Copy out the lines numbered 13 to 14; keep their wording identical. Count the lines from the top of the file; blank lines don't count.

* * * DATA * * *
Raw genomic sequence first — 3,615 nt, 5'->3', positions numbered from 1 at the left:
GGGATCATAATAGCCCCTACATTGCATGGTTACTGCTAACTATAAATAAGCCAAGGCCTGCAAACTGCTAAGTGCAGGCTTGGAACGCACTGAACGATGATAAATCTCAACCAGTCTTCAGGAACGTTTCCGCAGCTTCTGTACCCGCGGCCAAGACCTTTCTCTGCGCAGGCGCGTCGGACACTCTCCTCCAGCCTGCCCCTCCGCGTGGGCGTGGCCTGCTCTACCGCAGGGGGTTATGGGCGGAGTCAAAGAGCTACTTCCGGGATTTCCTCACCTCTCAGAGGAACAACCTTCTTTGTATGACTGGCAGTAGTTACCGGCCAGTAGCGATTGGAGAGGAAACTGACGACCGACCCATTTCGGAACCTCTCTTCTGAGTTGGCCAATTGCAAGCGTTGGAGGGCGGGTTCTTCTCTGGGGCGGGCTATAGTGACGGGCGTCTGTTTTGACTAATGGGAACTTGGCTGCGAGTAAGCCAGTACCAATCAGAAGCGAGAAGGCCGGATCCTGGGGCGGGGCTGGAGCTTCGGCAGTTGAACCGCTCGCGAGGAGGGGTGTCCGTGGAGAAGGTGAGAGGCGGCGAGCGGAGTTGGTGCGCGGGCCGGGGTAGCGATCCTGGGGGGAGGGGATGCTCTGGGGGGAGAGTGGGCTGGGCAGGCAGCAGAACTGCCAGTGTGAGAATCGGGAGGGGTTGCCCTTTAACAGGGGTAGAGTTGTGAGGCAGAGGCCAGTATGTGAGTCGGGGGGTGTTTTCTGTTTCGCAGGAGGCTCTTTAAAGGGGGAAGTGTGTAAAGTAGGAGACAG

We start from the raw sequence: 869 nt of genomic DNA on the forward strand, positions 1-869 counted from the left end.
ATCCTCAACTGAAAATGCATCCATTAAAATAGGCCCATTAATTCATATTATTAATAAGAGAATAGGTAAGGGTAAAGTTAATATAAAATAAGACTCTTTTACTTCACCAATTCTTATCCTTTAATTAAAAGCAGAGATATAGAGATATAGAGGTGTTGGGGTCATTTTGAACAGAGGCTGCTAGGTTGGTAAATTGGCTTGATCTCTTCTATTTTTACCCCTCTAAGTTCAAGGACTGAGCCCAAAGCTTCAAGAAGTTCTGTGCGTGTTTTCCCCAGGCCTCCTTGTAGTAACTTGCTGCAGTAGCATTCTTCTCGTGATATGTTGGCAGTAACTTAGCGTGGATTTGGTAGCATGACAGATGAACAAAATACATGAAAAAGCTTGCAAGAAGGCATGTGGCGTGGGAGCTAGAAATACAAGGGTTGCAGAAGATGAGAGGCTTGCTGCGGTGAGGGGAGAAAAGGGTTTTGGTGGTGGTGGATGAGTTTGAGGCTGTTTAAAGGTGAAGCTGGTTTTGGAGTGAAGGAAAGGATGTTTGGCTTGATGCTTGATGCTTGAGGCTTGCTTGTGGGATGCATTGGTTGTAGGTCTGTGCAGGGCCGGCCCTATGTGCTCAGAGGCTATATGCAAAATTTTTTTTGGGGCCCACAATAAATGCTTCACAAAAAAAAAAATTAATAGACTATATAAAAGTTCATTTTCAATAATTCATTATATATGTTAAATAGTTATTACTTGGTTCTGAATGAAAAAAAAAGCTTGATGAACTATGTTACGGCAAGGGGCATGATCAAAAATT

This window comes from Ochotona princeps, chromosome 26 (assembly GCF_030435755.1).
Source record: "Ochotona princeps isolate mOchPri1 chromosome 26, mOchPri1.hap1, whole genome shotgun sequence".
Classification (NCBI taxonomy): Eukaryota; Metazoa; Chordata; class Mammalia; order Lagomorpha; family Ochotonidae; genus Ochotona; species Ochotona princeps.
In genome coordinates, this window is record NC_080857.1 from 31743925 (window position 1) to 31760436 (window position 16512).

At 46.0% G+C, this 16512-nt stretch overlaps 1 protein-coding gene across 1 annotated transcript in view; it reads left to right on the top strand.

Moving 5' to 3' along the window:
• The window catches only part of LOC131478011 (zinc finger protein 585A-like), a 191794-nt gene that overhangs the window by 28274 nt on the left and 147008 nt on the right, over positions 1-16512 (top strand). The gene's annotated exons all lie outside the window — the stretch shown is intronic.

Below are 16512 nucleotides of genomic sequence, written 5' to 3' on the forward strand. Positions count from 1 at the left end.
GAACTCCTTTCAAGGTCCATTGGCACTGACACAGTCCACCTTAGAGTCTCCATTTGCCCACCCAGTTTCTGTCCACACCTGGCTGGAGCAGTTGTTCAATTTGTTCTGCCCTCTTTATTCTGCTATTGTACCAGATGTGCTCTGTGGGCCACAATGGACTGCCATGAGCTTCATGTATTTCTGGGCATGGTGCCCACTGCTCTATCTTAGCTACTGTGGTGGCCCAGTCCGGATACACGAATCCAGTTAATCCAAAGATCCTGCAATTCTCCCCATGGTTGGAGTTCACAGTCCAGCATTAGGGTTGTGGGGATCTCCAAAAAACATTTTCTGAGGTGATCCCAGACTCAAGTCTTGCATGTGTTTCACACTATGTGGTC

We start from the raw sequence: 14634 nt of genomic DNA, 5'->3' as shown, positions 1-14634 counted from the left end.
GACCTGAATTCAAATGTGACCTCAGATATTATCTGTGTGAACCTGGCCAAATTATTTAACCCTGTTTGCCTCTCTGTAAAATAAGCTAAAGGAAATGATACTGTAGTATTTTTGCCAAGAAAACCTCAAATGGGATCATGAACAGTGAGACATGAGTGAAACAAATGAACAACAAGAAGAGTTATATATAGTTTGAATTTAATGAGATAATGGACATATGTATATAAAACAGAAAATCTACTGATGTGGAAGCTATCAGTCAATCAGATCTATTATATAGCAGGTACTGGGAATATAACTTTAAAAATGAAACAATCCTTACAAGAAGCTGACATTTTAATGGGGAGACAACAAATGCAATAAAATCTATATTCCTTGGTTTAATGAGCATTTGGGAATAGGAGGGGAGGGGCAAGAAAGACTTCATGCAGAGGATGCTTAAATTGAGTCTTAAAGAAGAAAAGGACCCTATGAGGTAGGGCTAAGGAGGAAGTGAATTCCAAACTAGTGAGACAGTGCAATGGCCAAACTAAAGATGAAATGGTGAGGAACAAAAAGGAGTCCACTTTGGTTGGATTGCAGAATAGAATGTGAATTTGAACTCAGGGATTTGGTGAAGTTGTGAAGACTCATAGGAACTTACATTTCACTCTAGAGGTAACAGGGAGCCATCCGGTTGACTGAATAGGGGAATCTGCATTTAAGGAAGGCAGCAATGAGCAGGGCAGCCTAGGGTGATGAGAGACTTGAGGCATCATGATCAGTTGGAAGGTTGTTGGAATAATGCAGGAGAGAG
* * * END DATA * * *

GAACTCCTTTCAAGGTCCATTGGCACTGACACAGTCCACCTTAGAGTCTCCATTTGCCCACCCAGTTTCTGTCCACACCTGGCTGGAGCAGTTGTTCAATTTGTTCTGCCCTCTTTATTCTGCTATTGTACCAGATGTGCTCTGTGGGCCACAATGGACTGCCATGAGCTTCATGTATTTCTGGGCATGGTGCCCACTGCTCTATCTTAGCTACTGTGGTGGCCCAGTCCGGATACACGAATCCAGTTAATCCAAAGATCCTGCAATTCTCCCCATGGTTGGAGTTCACAGTCCAGCATTAGGGTTGTGGGGATCTCCAAAAAACATTTTCTGAGGTGATCCCAGACTCAAGTCTTGCATGTGTTTCACACTATGTGGTC

We start from the raw sequence: 14634 nt of genomic DNA, 5'->3' as shown, positions 1-14634 counted from the left end.